What's New: From the Tahitian Room to Your Couch
Virtual Exhibit of the Infamous 1940s Man Cave
Brucemore is home to thousands of artifacts that reflect more than 130 years of history. Nestled in the basement is an original 1940s man cave that has surprised guests since it originated. Take an up-close look at the objects that decorate the infamous Tahitian Room through an online exhibit. But first, grab a tiki cocktail or mocktail and bring a little bit of the Tahitian Room to your own home.
What's the story behind the Tahitian Room and this collection?
In 1937 when Howard and Margaret Hall inherited Brucemore from Margaret's mother, America was just beginning a half-century of fascination with South Pacific culture. America’s obsession with “tiki” culture began where many 20thcentury trends start – Hollywood. Tropic-themed rooms became synonymous with exotic luxury in the 1920s.
The Cocoanut Grove nightclub in Hollywood’s Ambassador Hotel was decorated with graceful faux-palm trees and walls painted with tropical scenes. The nightclub inspired countless similarly decorated clubs around the country. Hollywood films featuring South Pacific islands featured romance and adventure that increased the allure of the islands. But it was Ernest Gantt, who renamed himself Donn Beach and truly created the escapist tiki bar when he opened his bar “Don the Beachcomber” in Hollywood. The bar instantly became world famous for its eclectic Polynesian décor and for its newly invented tiki cocktails, like the Zombie. Donn the Beachcomber’s club featured another innovation – a tin ceiling with a sprinkler system above to create the sound of a tropical rainstorm for his guests.
Howard was no stranger to themed barrooms. He created his own speakeasy in the basement of the couple’s first home on the estate at Brucemore. Once they moved into the mansion, Howard started by creating a Western-saloon themed bar in the northwest corner of the basement. The room featured birch-bark lined walls, a player piano, and bar rescued from a closing local tavern.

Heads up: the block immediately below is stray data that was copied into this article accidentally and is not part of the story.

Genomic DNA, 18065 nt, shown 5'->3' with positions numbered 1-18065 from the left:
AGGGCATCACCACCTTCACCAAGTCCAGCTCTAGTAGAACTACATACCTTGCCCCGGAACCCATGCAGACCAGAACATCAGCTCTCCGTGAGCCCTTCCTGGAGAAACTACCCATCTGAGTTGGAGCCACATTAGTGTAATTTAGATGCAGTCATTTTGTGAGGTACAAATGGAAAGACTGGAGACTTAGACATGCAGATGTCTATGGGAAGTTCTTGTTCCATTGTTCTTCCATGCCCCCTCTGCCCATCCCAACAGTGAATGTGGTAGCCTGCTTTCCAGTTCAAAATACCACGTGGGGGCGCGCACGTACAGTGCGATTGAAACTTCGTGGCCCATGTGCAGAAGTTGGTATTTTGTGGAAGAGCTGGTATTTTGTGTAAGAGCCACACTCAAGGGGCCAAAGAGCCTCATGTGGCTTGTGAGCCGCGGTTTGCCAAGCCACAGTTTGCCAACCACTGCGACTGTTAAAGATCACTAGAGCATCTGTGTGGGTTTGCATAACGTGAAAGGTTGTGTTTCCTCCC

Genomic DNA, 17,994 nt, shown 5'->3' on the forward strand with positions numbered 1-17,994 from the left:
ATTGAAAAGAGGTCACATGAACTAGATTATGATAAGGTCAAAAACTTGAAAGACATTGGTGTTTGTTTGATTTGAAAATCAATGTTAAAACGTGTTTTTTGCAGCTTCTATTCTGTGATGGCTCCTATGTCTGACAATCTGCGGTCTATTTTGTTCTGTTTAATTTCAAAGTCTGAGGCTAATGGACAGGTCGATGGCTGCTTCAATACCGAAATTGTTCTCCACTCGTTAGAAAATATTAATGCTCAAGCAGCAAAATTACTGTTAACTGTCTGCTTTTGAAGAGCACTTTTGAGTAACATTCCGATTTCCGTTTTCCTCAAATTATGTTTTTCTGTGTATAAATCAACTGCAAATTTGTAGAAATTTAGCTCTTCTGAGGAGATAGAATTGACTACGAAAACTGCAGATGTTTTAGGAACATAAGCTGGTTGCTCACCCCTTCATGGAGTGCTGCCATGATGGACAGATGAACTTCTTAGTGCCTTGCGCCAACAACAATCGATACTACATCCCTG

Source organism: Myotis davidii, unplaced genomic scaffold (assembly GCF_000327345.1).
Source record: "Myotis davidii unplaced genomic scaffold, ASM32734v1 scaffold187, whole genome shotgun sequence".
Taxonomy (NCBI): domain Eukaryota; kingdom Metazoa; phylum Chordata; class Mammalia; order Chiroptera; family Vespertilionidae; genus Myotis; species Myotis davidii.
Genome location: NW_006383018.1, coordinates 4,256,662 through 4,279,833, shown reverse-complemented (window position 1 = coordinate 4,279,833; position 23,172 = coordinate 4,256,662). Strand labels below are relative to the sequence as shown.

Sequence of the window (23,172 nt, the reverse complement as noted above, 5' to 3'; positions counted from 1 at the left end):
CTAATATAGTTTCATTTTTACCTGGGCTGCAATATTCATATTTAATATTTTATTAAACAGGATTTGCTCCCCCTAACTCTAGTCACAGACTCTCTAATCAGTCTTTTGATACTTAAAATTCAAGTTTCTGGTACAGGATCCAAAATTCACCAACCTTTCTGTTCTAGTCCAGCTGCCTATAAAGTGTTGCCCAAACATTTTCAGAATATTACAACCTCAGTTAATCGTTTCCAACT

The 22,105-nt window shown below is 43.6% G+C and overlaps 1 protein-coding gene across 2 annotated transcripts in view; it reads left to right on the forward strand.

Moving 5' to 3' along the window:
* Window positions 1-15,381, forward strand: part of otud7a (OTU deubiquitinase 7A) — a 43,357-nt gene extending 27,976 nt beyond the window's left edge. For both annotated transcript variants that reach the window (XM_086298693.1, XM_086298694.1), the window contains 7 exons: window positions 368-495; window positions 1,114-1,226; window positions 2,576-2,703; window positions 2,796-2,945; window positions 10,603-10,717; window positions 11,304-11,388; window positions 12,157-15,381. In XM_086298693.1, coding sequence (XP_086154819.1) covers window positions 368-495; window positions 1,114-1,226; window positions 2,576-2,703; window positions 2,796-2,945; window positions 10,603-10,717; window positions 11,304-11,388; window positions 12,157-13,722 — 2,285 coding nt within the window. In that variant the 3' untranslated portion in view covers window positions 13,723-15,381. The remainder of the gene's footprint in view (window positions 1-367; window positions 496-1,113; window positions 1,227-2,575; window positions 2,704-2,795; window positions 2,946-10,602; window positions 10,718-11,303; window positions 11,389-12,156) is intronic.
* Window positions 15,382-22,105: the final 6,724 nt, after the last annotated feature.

Ever the showman, Howard had grander plans for his basement oasis. Shortly after completing the Grizzly Bar, Howard hired local artisans to create the Tahitian Room, complete with many of the features he had encountered in his trips to Hollywood. The picture shown was likely the inspiration, as the wall in the photo is almost identical to the east wall of the Tahitian Room at Brucemore.
The floor in the Tahitian Room featured a hand-cut linoleum map of the South Pacific. The walls and ceilings were covered in thatch to match the interior of a Tahitian hut. Just like Donn the Beachcomber, Howard had a rain system installed on the east wall of the room to truly transport his guests to Tahiti, or maybe, just to Hollywood.
Howard’s fun-loving personality can be seen throughout the room, as can his business sense. The room was used not just to entertain, but to make a lasting impression on his business associates who came to visit his Cedar Rapids home. The Tahitian Room continues to make an impression on Brucemore visitors today.